The following season (Deron’s last with the Jazz) would likely have been very similar to the last season, with Utah putting up a respectable but not overwhelming number of wins, grabbing a 7th or 8th seed, and bowing out in the first round of the playoffs, after which Deron would’ve opted out of his contract.

And let’s be realistic, he wouldn’t have re-signed.

So where would that have left us for last season?  Utah would be without Deron Williams, without Enes Kanter, without Derrick Favors, without Alec Burks and likely with someone like Nolan Smith or Tobias Harris in their place.  Yes, the rebuilding process would’ve began much sooner, which numerous Jazz fans think it should have, but Utah would have been light years behind where they are now in terms of acquiring assets.  A team with that dearth of talent would almost undoubtedly earn a relatively high lottery pick in a 2013 draft that was widely known to be fairly weak at the top.  Even adding an Alex Len, a Ben McLemore or a Nerlens Noel to the Jazz roster still leaves them far behind where they are now.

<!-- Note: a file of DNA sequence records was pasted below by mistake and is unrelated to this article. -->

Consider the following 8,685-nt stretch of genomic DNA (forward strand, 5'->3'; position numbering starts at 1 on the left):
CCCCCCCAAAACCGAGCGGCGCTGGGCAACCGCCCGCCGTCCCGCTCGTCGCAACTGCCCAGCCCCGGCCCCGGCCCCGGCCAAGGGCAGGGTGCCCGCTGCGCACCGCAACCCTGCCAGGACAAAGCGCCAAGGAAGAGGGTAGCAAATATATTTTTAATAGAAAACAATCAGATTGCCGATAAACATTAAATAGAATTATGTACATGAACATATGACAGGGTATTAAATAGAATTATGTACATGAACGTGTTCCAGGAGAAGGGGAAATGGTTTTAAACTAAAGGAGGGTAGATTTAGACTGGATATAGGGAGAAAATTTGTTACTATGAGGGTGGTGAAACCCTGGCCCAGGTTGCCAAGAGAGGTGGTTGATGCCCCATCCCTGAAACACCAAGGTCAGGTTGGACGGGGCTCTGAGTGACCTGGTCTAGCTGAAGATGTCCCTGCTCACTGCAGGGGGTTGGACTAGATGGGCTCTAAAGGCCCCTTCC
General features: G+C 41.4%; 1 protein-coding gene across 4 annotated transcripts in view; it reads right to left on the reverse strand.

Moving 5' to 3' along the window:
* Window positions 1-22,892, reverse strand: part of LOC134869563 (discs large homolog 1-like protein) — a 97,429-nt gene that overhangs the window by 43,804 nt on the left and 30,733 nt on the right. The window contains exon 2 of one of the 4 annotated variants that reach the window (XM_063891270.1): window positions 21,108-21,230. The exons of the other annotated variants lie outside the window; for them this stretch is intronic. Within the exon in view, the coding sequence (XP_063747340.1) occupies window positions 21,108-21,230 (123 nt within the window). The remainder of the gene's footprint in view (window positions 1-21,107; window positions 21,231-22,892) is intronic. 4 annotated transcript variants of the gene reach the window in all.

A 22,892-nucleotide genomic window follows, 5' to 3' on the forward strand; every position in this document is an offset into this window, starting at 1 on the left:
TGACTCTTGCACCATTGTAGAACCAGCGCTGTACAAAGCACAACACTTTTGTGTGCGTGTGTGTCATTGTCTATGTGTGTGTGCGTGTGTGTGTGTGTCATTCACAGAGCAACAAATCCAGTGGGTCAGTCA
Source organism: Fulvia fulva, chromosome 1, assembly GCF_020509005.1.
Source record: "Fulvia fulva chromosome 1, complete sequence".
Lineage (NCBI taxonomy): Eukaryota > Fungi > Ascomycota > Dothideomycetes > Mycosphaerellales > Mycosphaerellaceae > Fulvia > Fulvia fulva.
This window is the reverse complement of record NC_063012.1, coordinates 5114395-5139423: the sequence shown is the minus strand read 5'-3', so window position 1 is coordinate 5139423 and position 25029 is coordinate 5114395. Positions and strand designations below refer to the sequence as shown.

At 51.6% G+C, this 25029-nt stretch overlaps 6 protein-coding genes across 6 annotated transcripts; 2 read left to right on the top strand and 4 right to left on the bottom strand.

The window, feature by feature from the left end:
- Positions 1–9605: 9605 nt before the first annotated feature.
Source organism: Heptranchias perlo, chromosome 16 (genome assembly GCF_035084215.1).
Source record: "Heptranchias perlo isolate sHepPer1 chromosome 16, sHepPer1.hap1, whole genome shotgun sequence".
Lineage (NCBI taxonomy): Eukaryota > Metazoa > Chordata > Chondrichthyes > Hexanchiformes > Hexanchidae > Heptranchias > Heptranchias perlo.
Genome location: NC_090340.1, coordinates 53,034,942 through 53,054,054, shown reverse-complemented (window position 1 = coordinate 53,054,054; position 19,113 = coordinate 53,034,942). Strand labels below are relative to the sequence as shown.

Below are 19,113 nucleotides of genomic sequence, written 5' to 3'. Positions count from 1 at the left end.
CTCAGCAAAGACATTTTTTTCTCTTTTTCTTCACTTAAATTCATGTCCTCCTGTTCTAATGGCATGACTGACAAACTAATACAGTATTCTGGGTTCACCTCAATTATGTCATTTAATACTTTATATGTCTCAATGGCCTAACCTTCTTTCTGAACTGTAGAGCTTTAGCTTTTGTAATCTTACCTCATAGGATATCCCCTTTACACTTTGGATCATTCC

No, I don’t expect the Jazz to win more games than they lose in the 2013-14 season, but this retrospective look at the Deron Williams trade makes me appreciate it all over again.  Something Utah’s front office did 2 ½ years ago is still paying dividends, and will continue to become an even better value trade for the Jazz if Burke develops into the point guard Utah’s front office believes he is capable of being.

It was a shock and a downer to many fans when Williams was dealt.  In hindsight, Jazz fans should probably give thanks the Jazz powers-that-be had the foresight to get significant value in return for their mercurial star who was unlikely to stay for long.

Denim Millward

Denim Millward

Denim Millward, before SCH, wrote for Bleacher Report about the Jazz and the NBA. Despite this, he is actually a good writer, and we promise we will eschew the slideshow format on this site. He also contributes to The Color Commentator Magazine, and strangely, likes wrestling.
Denim Millward

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  1. duvey42 says:

    So… did you just call yourself wise for calling yourself a fool?

  2. akarmenia1 says:

    There’s nothing hypothetical about this at all. What you describe is precisely correct. The Jazz got a ton of value for Williams in the trade, and we all know he would not have signed to come back anyways. The number of high draft picks the Jazz have acquired as a direct result of the Williams trade is astonishing, and is a testament to the wisdom of the Jazz front office.